We give our solution provider high marks for helping us better manage not just our inventories but our entire systems lifecycles. Moreover, their systems management appliances give us unprecedented visibility into all aspects of our environment, so we can see what’s happening and follow trends more closely. We’re now capturing and recording 90 percent of all incidents, which is a significant improvement.

Systems management is not just managing devices—it’s about optimizing your entire environment. With just two KACE appliances, we’ve made a quantum leap in patching systems and workflow tracking to achieve major increases in IT efficiency as well as faculty and student productivity. With an ever-growing IT inventory as well as students and faculty with a hearty appetite for the latest in technology, the right tools will help us do our jobs faster and more effectively. After all, educating America’s youth depends on it.

Ron Falkoff is a systems analyst in the Department of Technology Services at Mary Institute and Saint Louis Country Day School. Write to: rfalkoff@micds.org

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Cool Tool | Hooda Math

CREDIT Hooda MathAs other edtech tools get more and more expensive, Hooda Math provides students with completely free math resources. Michael Edlavitch, a former middle school math teacher, launched hoodamath.com after he realized students needed math games that were both fun and educational.  Today the site houses hundreds of engaging math games, and Edlavitch’s team recently optimized more than 50 of their most popular games for access on mobile devices. The games on the site range from basic skill practice to more complicated escape games, where students must use their math skills and logic to navigate through a virtual world.  Teachers can even search the site to find games targeting the specific skills their students need to master. In addition to the math games, Hooda Math also provides students with free learning resources, like timed tests. Students and teachers can select a test with 25, 50 or 100 problems. The web app reports the percentage correct, lists incorrect answers, and tracks how long it takes students to complete the test. After a student completes their test, a report can be printed or emailed to a teacher or parent. The tests are available for addition, subtraction, multiplication, division and mixed operations – and they just released a new fractions timed test as well. Hooda Math unveils new games on the site every week and is constantly tailoring games to user feedback. Check it out.

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The Redesigned SAT

Using a MOOC model to advance equity of access.

GUEST COLUMN | by Emily Kissane

CREDIT College BoardThe College Board’s announcement of a significant redesign of the SAT garnered wide attention from prospective college students, educators, policymakers, and the press.  From vocabulary questions focused on more commonly used words to the math section covering fewer subjects, the media has detailed the implications of these and other changes for student test-takers.

Test content has rightfully taken center stage, but technology has a vital supporting role in launching the new SAT. The two most obvious points are the option to take the exam on a

Success in taking the redesigned SAT will have more to do with mastery of content and less about test-taking strategies. Technology can play a vital role.

computer as well as on paper and the banishing of calculators for some of the math sections. But technology will be important beyond its role in the test-taking process; it has the potential to advance students’ preparation for the exam and to support the educational aspirations of more young adults.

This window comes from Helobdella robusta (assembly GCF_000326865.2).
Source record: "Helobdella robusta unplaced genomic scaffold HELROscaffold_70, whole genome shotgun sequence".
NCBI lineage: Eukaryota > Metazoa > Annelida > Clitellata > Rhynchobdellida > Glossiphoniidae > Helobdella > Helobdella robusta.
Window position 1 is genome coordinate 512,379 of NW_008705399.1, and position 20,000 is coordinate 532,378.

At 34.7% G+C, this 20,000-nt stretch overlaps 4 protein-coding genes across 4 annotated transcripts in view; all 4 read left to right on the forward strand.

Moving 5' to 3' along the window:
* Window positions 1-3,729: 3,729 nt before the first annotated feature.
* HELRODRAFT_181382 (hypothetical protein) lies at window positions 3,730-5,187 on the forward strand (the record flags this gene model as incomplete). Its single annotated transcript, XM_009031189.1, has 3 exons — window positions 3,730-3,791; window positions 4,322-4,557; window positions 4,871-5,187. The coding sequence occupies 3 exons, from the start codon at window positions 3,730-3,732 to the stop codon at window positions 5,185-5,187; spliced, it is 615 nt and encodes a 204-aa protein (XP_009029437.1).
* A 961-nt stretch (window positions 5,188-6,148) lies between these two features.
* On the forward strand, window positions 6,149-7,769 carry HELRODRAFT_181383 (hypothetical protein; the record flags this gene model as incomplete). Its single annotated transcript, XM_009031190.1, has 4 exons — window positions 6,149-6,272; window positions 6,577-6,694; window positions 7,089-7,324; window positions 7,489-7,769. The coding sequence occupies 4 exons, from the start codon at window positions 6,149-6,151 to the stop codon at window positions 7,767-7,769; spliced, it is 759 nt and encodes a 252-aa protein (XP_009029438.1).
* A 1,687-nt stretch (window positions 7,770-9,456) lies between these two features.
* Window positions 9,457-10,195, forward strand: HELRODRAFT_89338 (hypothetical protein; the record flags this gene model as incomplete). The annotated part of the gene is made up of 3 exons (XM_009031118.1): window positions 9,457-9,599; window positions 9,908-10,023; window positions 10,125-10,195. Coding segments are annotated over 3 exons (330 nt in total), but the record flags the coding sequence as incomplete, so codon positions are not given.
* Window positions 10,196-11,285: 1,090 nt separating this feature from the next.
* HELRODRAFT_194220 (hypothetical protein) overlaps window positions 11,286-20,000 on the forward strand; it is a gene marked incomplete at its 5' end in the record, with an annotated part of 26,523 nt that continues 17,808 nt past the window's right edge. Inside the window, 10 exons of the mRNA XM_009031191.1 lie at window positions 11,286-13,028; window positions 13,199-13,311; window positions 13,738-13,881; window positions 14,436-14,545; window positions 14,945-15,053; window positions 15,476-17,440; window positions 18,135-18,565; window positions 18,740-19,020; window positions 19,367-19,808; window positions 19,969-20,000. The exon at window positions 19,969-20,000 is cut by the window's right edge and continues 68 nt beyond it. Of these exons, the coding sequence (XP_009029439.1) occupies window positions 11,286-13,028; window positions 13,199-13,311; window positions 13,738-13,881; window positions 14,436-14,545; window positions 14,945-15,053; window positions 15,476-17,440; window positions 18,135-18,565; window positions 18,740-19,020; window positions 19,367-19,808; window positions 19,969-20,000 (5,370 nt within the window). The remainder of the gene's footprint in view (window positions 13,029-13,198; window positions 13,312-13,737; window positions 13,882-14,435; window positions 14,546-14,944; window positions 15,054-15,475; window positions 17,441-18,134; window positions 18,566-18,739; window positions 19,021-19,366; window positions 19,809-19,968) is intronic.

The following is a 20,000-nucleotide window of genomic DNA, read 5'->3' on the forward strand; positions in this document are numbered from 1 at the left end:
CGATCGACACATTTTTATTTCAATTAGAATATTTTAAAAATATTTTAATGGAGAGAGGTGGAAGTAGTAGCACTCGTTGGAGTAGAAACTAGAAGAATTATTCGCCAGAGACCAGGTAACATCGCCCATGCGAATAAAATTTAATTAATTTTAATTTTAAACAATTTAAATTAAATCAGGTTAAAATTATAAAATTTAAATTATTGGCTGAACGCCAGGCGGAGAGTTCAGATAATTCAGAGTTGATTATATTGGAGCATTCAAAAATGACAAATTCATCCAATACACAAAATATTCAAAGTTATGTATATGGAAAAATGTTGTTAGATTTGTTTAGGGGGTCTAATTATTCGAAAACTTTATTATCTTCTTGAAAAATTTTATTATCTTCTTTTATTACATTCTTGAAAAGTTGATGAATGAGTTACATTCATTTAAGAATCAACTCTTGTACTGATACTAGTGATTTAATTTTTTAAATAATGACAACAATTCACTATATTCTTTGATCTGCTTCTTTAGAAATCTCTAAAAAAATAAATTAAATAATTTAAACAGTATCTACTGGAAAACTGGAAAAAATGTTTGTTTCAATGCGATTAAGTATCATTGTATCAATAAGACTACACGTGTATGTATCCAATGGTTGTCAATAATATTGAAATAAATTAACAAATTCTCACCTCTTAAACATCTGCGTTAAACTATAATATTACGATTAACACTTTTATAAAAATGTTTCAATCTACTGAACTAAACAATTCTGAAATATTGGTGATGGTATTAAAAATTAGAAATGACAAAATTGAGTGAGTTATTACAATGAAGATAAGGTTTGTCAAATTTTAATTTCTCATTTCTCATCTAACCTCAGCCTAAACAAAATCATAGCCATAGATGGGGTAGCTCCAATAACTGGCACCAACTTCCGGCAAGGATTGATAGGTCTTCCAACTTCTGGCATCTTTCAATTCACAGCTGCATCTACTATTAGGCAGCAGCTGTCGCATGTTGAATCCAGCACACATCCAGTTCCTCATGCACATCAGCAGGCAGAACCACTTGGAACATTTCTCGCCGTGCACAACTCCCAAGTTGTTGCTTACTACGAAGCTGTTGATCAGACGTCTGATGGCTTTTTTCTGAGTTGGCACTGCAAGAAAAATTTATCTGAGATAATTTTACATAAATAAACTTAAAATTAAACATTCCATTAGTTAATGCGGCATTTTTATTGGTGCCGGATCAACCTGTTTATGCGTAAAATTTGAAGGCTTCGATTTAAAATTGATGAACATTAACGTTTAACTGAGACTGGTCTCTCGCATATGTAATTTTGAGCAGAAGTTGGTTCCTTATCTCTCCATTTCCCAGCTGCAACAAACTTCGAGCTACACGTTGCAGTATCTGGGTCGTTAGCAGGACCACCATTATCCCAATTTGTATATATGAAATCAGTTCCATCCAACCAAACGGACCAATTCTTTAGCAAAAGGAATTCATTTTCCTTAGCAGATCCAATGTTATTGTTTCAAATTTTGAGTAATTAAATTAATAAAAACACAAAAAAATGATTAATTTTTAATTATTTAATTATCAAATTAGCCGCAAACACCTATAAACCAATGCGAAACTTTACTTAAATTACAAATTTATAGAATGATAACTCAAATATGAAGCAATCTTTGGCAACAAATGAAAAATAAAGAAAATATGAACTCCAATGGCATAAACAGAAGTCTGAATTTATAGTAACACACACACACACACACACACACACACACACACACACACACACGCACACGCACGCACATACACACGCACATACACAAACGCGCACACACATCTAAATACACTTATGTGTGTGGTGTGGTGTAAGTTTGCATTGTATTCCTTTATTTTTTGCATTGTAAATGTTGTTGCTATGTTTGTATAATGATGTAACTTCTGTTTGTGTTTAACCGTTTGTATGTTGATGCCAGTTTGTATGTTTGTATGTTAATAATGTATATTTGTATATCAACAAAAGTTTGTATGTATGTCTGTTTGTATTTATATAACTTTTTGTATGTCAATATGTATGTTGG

Colleges and universities should (and do) use a variety of means to assess each student for admission—the rigor of courses taken in high school, grades, a portfolio of work, and standardized test scores, for example. Continuous improvement of those insights and tools benefits students and institutions as they predict how well a student will succeed in college.

The College Board’s announcement—and the nature of the proposed changes—are evidence that success in taking the redesigned SAT will have more to do with mastery of content and less about test-taking strategies. Eliminating the penalty against guessing is a case in point. More closely aligning the exam with high school and college curricula makes it an even more valuable part of college readiness.

This change means that test preparation ideally should be integrated more closely into classroom studies and college readiness activities, and technology can play a vital role in accomplishing that goal. That point was made during the rollout of the revised SAT, with College Board announcing a partnership with Khan Academy to provide free online test preparation. The announcement also underscored the importance of addressing access to test preparation for low-income students—an increasingly critical issue as preparation becomes less about the process of taking the test (i.e. test-taking tips and strategies) and more about instruction and the mastery of content.

Achieving greater equity of access to test preparation tools and materials will rely on addressing the availability and affordability of Internet connectivity in low-income and rural areas. If students are going to use technology, they need the means to gain access to it.

Some schools and districts have addressed equity of access issues by having school- or district-wide test preparation tools. To meet the demands of the redesigned SAT and other rigorous assessments, a solution should personalize instruction and have the following features:

  •       Ongoing assessment of each student’s academic strengths and weaknesses;
  •       Instruction focused on areas of greatest need;
  •       Full integration with the school’s or district’s college and career readiness efforts;
  •       Timely feedback for teachers on their students’ performance and progress;
  •       Reporting that provides essential detail while being easy to use; and
  •       Support for teachers and counselors to ensure they and their students make effective use of the tool.

The move towards college entrance assessments becoming more reflective of classroom learning and real-life college content should prompt the creation or advancement of technology solutions to support student mastery of content. Preparation for these assessments should become an integral part of high schools’ curricula, thereby making college and career readiness the expectation for all students.

Emily Kissane is a policy analyst specializing K-12 and higher education for Hobsons, an education solutions company maximizing success through every stage of the learning lifecycle. Follow her on Twitter @Emily_Kissane.